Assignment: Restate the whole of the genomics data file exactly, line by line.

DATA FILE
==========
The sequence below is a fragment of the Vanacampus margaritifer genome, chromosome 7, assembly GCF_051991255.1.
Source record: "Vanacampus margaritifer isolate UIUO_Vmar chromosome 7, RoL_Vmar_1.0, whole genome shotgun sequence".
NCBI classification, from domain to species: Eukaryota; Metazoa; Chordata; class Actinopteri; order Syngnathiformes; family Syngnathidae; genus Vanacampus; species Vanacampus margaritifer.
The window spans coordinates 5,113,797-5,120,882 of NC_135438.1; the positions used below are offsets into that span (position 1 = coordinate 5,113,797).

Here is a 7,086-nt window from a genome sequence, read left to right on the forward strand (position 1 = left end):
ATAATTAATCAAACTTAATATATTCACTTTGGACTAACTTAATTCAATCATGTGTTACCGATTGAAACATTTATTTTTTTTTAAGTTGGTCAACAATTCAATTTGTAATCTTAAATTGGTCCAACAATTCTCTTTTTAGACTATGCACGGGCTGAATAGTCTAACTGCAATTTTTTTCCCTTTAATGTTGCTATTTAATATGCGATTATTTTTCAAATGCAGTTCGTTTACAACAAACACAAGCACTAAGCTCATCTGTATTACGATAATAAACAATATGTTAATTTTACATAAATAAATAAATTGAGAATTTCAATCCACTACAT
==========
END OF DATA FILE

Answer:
The sequence below is a fragment of the Vanacampus margaritifer genome, chromosome 7, assembly GCF_051991255.1.
Source record: "Vanacampus margaritifer isolate UIUO_Vmar chromosome 7, RoL_Vmar_1.0, whole genome shotgun sequence".
NCBI classification, from domain to species: Eukaryota; Metazoa; Chordata; class Actinopteri; order Syngnathiformes; family Syngnathidae; genus Vanacampus; species Vanacampus margaritifer.
The window spans coordinates 5,113,797-5,120,882 of NC_135438.1; the positions used below are offsets into that span (position 1 = coordinate 5,113,797).

Here is a 7,086-nt window from a genome sequence, read left to right on the forward strand (position 1 = left end):
ATAATTAATCAAACTTAATATATTCACTTTGGACTAACTTAATTCAATCATGTGTTACCGATTGAAACATTTATTTTTTTTTAAGTTGGTCAACAATTCAATTTGTAATCTTAAATTGGTCCAACAATTCTCTTTTTAGACTATGCACGGGCTGAATAGTCTAACTGCAATTTTTTTCCCTTTAATGTTGCTATTTAATATGCGATTATTTTTCAAATGCAGTTCGTTTACAACAAACACAAGCACTAAGCTCATCTGTATTACGATAATAAACAATATGTTAATTTTACATAAATAAATAAATTGAGAATTTCAATCCACTACAT